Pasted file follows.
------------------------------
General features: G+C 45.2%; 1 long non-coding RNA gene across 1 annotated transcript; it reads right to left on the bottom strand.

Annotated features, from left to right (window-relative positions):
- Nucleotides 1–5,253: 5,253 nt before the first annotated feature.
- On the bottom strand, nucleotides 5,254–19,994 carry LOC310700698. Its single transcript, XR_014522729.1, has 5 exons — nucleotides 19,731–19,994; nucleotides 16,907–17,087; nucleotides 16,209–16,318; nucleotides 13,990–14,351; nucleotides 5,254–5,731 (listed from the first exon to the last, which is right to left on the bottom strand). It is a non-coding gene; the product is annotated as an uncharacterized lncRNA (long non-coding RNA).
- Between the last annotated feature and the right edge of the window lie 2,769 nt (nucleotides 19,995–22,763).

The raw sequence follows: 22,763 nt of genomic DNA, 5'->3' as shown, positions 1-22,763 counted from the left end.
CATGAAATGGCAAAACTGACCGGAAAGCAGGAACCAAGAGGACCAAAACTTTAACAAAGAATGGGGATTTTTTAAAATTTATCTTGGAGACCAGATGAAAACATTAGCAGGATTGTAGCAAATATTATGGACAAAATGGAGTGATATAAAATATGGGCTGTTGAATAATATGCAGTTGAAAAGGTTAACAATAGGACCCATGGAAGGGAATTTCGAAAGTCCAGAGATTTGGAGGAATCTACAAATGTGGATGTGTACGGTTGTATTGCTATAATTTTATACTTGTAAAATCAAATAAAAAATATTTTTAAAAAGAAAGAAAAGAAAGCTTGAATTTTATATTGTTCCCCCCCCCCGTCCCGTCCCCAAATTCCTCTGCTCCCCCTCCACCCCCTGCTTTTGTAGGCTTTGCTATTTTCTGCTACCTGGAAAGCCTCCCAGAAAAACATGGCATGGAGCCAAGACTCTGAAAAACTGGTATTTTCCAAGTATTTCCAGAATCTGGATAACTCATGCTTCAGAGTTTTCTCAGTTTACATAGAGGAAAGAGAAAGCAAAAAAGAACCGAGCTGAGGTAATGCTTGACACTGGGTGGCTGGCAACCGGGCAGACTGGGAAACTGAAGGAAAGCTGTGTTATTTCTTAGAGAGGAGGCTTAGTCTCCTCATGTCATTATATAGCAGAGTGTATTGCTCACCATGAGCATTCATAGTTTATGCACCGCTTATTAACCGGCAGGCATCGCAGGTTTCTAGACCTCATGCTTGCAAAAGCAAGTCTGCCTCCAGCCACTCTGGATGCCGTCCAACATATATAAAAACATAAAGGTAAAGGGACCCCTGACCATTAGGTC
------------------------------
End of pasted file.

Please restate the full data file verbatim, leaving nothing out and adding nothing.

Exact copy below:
General features: G+C 45.2%; 1 long non-coding RNA gene across 1 annotated transcript; it reads right to left on the bottom strand.

Annotated features, from left to right (window-relative positions):
- Nucleotides 1–5,253: 5,253 nt before the first annotated feature.
- On the bottom strand, nucleotides 5,254–19,994 carry LOC310700698. Its single transcript, XR_014522729.1, has 5 exons — nucleotides 19,731–19,994; nucleotides 16,907–17,087; nucleotides 16,209–16,318; nucleotides 13,990–14,351; nucleotides 5,254–5,731 (listed from the first exon to the last, which is right to left on the bottom strand). It is a non-coding gene; the product is annotated as an uncharacterized lncRNA (long non-coding RNA).
- Between the last annotated feature and the right edge of the window lie 2,769 nt (nucleotides 19,995–22,763).

The raw sequence follows: 22,763 nt of genomic DNA, 5'->3' as shown, positions 1-22,763 counted from the left end.
CATGAAATGGCAAAACTGACCGGAAAGCAGGAACCAAGAGGACCAAAACTTTAACAAAGAATGGGGATTTTTTAAAATTTATCTTGGAGACCAGATGAAAACATTAGCAGGATTGTAGCAAATATTATGGACAAAATGGAGTGATATAAAATATGGGCTGTTGAATAATATGCAGTTGAAAAGGTTAACAATAGGACCCATGGAAGGGAATTTCGAAAGTCCAGAGATTTGGAGGAATCTACAAATGTGGATGTGTACGGTTGTATTGCTATAATTTTATACTTGTAAAATCAAATAAAAAATATTTTTAAAAAGAAAGAAAAGAAAGCTTGAATTTTATATTGTTCCCCCCCCCCGTCCCGTCCCCAAATTCCTCTGCTCCCCCTCCACCCCCTGCTTTTGTAGGCTTTGCTATTTTCTGCTACCTGGAAAGCCTCCCAGAAAAACATGGCATGGAGCCAAGACTCTGAAAAACTGGTATTTTCCAAGTATTTCCAGAATCTGGATAACTCATGCTTCAGAGTTTTCTCAGTTTACATAGAGGAAAGAGAAAGCAAAAAAGAACCGAGCTGAGGTAATGCTTGACACTGGGTGGCTGGCAACCGGGCAGACTGGGAAACTGAAGGAAAGCTGTGTTATTTCTTAGAGAGGAGGCTTAGTCTCCTCATGTCATTATATAGCAGAGTGTATTGCTCACCATGAGCATTCATAGTTTATGCACCGCTTATTAACCGGCAGGCATCGCAGGTTTCTAGACCTCATGCTTGCAAAAGCAAGTCTGCCTCCAGCCACTCTGGATGCCGTCCAACATATATAAAAACATAAAGGTAAAGGGACCCCTGACCATTAGGTC